Class action suit claims Apple failed to tell Wi-Fi Assist users about data use

Class action suit claims Apple failed to tell Wi-Fi Assist users about data use
Wi-Fi Assist is a new feature that Apple included with iOS 9. The feature allows someone using a Wi-Fi connection, to seamlessly switch to a cellular network if the Wi-Fi signal becomes too weak. Wi-Fi Assist is turned on by default, which means that there could be many iPhone users who are unaware that their precious data is being used at certain times. If this sounds like a lawsuit to you, you're absolutely right.

A class-action suit has been filed against Apple by plaintiffs William Scott Phillips and Suzanne Schmidt Phillips. The filing indicates that the amount sought from Apple by the entire class exceeds $5 million. According to the suit, Apple did not properly explain Wi-Fi Assist until it was too late. It wasn't until October 14th, nearly a month after iOS 9 launched, when Apple posted a support document explaining how Wi-Fi Assist uses cellular data. In the posting, Apple wrote that most users will see only a small increase in data usage, a comment that the plaintiffs claim "downplays" the amount of data that Wi-Fi Assist users can burn through.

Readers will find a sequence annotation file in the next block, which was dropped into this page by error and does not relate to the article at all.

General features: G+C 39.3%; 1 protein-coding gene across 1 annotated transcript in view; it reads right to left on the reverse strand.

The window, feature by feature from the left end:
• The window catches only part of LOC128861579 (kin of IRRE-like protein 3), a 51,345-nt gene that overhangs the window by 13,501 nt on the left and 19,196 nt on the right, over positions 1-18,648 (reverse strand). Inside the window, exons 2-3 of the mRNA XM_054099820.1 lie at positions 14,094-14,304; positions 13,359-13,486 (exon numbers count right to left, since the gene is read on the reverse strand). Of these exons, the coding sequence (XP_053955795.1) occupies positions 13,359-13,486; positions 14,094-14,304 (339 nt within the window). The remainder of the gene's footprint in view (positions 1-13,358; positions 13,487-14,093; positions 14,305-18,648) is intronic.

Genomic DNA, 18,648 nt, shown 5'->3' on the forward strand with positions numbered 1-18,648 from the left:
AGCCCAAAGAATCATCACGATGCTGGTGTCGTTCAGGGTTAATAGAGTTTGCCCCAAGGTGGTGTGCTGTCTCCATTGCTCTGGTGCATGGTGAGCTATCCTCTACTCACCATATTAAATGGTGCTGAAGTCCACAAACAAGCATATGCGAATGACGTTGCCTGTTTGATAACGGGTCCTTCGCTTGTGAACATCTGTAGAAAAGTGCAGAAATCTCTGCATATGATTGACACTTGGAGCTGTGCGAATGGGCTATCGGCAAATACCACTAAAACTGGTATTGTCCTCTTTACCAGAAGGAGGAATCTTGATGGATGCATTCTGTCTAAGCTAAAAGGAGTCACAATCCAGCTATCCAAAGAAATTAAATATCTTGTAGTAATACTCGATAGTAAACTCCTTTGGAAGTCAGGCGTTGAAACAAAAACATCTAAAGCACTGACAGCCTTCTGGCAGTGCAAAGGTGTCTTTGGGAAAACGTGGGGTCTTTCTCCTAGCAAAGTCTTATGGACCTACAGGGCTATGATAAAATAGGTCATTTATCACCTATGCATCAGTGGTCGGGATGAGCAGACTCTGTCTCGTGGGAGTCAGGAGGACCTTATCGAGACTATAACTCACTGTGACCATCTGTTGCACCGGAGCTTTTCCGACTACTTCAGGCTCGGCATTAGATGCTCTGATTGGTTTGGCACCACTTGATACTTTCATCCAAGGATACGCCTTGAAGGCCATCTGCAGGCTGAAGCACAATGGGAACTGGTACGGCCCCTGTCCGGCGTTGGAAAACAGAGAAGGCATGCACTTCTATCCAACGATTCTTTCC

The plaintiffs say that they had to pay overage charges after Wi-Fi Assist appeared with the iOS 9 update on their Apple iPhone 5s units. As a result, they are claiming that Apple violated the California Unfair Competition Law and its False Advertising Law. They add that the tech titan also made a negligent misrepresentation.

The suit was filed Friday in a U.S. District Court in San Jose.

source: AppleInsider


Latest Stories

This copy is for your personal, non-commercial use only. You can order presentation-ready copies for distribution to your colleagues, clients or customers at or use the Reprints & Permissions tool that appears at the bottom of each web page. Visit for samples and additional information.
FCC OKs Cingular's purchase of AT&T Wireless